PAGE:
A medical detox is typically the first step to end Klonopin addiction, and that procedure is available at many professional drug addiction rehabilitation programs. It is a 24/7-monitored process that can last anywhere from three to 10 days or longer, depending on the individual’s situation. Medical professionals may have you undergo a tapering process, which will gradually reduce the dose of Klonopin until you regain stability. Safely withdrawing from Klonopin is also recommended for you to avoid relapse. Klonopin users are advised to be honest how long and how much they used so the taper process is adjusted for maximum effectiveness. It is said to take about two weeks to safely detox from Klonopin.

After the medical detox is done, the next step is to undergo a thorough evaluation before entering a treatment program. The evaluation ensures you or your loved one receives the proper diagnosis and treatment program that addresses medical and psychological needs.

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Clients who successfully enter treatment for Klonopin addiction will address the physical and psychological sides of their addiction. These treatment programs are customized. Depending on the person needing treatment, they could be placed in an inpatient treatment or residential treatment program that can last from 28-90 days in a facility. They also will participate in diverse therapies that can help the person overcome their addiction.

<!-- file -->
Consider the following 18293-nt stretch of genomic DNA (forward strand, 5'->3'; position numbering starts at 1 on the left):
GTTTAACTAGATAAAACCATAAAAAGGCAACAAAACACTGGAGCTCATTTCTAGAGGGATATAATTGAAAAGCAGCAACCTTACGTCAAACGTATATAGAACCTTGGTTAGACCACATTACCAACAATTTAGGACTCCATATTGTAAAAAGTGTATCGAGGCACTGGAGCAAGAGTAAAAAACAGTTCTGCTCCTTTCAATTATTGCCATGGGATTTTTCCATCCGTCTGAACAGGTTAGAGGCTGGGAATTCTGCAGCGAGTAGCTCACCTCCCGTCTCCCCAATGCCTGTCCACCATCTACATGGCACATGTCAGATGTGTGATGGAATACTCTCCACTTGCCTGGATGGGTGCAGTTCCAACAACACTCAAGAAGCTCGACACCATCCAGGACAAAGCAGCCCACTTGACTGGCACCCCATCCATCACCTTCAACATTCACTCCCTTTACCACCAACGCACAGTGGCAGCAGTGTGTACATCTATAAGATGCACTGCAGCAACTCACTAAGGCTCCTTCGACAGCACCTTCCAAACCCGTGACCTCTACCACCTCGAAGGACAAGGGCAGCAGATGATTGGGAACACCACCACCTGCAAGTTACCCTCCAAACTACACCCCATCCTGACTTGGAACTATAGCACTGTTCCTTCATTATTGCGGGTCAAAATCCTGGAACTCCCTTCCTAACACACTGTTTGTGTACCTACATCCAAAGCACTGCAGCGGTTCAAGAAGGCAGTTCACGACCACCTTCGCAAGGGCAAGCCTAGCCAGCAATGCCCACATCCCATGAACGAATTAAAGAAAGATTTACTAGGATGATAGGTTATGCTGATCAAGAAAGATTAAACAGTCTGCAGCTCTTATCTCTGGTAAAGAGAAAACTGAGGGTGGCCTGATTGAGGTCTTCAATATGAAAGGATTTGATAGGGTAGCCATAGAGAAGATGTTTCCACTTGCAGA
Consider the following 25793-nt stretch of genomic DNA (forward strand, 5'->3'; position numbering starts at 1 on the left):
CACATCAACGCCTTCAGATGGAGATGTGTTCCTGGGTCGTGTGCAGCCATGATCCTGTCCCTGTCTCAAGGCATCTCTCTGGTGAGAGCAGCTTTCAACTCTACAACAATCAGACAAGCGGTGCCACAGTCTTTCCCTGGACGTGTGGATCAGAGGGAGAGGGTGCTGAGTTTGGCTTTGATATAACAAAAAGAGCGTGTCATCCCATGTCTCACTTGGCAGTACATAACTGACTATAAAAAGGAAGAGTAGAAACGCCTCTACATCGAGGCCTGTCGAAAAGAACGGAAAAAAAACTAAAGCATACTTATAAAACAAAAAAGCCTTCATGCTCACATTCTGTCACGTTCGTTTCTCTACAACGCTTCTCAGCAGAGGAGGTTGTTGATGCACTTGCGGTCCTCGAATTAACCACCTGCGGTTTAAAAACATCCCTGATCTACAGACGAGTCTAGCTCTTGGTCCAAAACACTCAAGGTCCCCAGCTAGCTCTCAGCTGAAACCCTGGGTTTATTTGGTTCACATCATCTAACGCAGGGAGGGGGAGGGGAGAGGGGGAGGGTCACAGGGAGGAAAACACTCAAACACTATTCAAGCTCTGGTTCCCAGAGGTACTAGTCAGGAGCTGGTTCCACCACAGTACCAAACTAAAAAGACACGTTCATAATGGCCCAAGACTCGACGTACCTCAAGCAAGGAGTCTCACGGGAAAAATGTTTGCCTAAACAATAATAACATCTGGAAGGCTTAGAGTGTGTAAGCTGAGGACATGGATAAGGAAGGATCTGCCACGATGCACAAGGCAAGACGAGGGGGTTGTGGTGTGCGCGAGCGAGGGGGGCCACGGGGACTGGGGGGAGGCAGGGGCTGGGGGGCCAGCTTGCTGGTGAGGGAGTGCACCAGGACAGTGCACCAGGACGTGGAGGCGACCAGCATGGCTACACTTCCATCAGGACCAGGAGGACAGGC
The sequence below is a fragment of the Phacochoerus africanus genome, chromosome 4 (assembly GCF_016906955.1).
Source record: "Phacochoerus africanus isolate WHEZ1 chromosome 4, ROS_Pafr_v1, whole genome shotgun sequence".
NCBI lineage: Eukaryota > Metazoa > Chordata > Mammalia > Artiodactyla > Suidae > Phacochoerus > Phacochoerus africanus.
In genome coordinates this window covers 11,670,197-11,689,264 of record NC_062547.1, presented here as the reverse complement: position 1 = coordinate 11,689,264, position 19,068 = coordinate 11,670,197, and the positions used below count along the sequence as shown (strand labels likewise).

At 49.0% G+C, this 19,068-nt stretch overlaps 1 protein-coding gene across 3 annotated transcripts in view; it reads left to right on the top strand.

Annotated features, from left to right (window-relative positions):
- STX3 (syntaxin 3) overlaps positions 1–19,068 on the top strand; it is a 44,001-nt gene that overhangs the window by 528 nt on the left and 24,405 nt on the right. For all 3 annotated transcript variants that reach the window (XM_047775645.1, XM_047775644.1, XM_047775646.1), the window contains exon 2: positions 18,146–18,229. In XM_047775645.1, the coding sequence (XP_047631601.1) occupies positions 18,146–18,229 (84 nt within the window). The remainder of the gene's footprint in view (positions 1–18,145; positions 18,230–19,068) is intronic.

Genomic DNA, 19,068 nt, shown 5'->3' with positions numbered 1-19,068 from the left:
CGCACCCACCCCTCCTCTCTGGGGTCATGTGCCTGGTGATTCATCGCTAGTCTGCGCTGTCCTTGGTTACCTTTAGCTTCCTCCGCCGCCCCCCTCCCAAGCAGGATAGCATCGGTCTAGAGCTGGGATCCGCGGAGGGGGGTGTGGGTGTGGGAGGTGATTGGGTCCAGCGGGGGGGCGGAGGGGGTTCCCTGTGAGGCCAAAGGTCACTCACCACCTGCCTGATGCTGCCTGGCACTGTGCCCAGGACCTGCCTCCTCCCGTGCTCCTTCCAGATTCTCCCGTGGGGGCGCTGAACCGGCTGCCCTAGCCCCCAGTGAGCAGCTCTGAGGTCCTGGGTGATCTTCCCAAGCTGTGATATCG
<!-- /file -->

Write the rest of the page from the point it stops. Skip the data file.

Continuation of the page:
The National Institute on Drug Abuse advises that drug rehab enrollees spend at least 90 days (three months) or more are needed to treat drug addiction. A longer stay gives all who undergo treatment a chance to access and develop the tools they will need to live a life of sustained sobriety.

People who are recovering from chronic Klonopin abuse may want to consider using aftercare services to help them focus on their recovery goals and reduce their chances of relapse. Some people pursue follow-up medical care and ongoing therapies to help manage Post-acute withdrawal symptoms, known as PAWS, that can happen long after dependence on the drug has passed.

How Dangerous Is Klonopin?

According to NIDA, benzodiazepines such as Klonopin are ripe for misuse. They are intended for short-term use, but some users take it beyond that and risk developing an addiction that can be difficult to end.

In an effort to enhance drug’s effects, polydrug use, or using more than one drug at once, is common among Klonopin users. The most common drug cocktails include cocaine and other stimulants to thwart Klonopin’s sedative effects. Users also have known to mix this benzo with alcohol to amplify the drug’s calming effects. This is a dangerous practice and is not recommended.

Mixing benzodiazepines with alcohol amps up the dangers of both substances as they are both central nervous system depressants. Mixing these two substances also increases the risk of depressed breathing and an overdose, which can end someone’s life.

Pregnant women are advised to avoid taking Klonopin. Clonazepam, as well as other benzodiazepines, have been linked to fetal damage like congenital malformations, especially when the drugs are taken in the first trimester.

Start Addiction Recovery Today

If you or someone you know is struggling with Klonopin addiction or benzodiazepine addiction, Maryland House Detox can help. Call us now at 888-263-0631 or contact us online so we can help you find the right treatment program for you at our detox facility.

When you call, we’ll walk you through the process to help determine if you need addiction treatment services or another arrangement that better fits your needs. Don’t delay. If you need addiction treatment, get it now.